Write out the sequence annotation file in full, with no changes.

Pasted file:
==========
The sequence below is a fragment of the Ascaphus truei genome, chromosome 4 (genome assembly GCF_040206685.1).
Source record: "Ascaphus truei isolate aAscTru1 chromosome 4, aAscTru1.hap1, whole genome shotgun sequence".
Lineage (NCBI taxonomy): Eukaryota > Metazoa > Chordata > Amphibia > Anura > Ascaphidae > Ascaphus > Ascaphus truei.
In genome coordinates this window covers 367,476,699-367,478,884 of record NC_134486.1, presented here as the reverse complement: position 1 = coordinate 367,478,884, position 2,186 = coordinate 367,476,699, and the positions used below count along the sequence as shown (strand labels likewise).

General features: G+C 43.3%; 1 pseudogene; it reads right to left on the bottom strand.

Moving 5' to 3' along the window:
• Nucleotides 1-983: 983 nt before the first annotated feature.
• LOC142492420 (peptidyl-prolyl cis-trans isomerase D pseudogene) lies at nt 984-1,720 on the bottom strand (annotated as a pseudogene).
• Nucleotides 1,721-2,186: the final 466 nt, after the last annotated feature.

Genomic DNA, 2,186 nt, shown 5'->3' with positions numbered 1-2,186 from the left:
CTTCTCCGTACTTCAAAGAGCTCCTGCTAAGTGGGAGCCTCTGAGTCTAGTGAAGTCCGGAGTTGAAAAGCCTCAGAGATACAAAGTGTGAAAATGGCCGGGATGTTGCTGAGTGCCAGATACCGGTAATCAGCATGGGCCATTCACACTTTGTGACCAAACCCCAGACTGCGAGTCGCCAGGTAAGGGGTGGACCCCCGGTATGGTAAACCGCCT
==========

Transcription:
The sequence below is a fragment of the Ascaphus truei genome, chromosome 4 (genome assembly GCF_040206685.1).
Source record: "Ascaphus truei isolate aAscTru1 chromosome 4, aAscTru1.hap1, whole genome shotgun sequence".
Lineage (NCBI taxonomy): Eukaryota > Metazoa > Chordata > Amphibia > Anura > Ascaphidae > Ascaphus > Ascaphus truei.
In genome coordinates this window covers 367,476,699-367,478,884 of record NC_134486.1, presented here as the reverse complement: position 1 = coordinate 367,478,884, position 2,186 = coordinate 367,476,699, and the positions used below count along the sequence as shown (strand labels likewise).

General features: G+C 43.3%; 1 pseudogene; it reads right to left on the bottom strand.

Moving 5' to 3' along the window:
• Nucleotides 1-983: 983 nt before the first annotated feature.
• LOC142492420 (peptidyl-prolyl cis-trans isomerase D pseudogene) lies at nt 984-1,720 on the bottom strand (annotated as a pseudogene).
• Nucleotides 1,721-2,186: the final 466 nt, after the last annotated feature.

Genomic DNA, 2,186 nt, shown 5'->3' with positions numbered 1-2,186 from the left:
CTTCTCCGTACTTCAAAGAGCTCCTGCTAAGTGGGAGCCTCTGAGTCTAGTGAAGTCCGGAGTTGAAAAGCCTCAGAGATACAAAGTGTGAAAATGGCCGGGATGTTGCTGAGTGCCAGATACCGGTAATCAGCATGGGCCATTCACACTTTGTGACCAAACCCCAGACTGCGAGTCGCCAGGTAAGGGGTGGACCCCCGGTATGGTAAACCGCCT